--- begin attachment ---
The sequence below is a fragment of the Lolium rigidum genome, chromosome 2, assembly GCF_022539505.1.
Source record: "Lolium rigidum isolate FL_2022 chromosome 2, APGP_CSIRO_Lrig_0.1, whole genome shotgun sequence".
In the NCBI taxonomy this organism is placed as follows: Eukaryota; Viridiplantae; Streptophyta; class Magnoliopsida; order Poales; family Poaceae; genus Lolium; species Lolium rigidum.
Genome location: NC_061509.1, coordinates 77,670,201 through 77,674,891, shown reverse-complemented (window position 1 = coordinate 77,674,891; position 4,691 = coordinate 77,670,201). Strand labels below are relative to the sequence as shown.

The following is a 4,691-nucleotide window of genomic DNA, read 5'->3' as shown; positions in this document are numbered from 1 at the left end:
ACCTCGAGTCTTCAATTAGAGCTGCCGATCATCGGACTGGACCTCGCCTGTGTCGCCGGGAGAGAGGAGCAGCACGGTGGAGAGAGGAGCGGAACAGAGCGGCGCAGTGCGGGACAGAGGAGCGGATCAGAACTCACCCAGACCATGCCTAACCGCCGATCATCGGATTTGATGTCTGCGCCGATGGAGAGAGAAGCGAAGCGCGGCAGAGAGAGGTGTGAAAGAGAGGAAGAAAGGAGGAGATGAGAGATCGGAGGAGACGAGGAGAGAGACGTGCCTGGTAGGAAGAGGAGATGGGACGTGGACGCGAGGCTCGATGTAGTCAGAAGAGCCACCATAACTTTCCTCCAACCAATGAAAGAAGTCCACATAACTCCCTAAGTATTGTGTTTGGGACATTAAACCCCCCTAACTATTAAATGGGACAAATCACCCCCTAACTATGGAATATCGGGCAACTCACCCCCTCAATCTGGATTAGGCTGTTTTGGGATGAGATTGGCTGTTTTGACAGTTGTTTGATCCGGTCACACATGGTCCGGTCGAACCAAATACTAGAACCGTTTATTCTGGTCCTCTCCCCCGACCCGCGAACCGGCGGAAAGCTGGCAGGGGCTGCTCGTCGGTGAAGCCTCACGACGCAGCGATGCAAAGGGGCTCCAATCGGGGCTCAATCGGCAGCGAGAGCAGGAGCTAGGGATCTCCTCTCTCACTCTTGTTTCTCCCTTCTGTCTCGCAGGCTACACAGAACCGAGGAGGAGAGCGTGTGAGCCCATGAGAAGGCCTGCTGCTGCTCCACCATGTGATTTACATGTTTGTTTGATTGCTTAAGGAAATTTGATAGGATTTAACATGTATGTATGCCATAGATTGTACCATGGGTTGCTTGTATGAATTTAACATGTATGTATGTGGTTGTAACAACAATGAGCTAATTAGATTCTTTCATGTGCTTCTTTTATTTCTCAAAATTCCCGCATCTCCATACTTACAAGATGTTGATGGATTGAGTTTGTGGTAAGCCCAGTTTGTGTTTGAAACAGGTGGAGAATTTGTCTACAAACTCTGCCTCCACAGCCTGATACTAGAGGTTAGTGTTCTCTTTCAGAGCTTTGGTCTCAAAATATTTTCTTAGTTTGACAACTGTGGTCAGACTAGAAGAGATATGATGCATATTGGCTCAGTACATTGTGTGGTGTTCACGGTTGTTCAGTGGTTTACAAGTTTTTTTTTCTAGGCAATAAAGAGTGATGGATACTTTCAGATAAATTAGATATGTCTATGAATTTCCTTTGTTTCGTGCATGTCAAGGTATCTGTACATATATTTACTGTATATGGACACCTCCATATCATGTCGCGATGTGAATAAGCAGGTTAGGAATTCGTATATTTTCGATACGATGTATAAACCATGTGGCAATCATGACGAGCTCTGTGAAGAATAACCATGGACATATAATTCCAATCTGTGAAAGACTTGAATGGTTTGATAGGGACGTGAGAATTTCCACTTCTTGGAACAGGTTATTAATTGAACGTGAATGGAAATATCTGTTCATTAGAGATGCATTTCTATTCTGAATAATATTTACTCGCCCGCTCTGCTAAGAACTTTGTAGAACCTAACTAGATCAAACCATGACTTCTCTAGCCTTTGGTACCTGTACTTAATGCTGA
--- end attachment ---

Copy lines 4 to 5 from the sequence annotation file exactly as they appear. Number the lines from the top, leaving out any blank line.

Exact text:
Genome location: NC_061509.1, coordinates 77,670,201 through 77,674,891, shown reverse-complemented (window position 1 = coordinate 77,674,891; position 4,691 = coordinate 77,670,201). Strand labels below are relative to the sequence as shown.

The following is a 4,691-nucleotide window of genomic DNA, read 5'->3' as shown; positions in this document are numbered from 1 at the left end: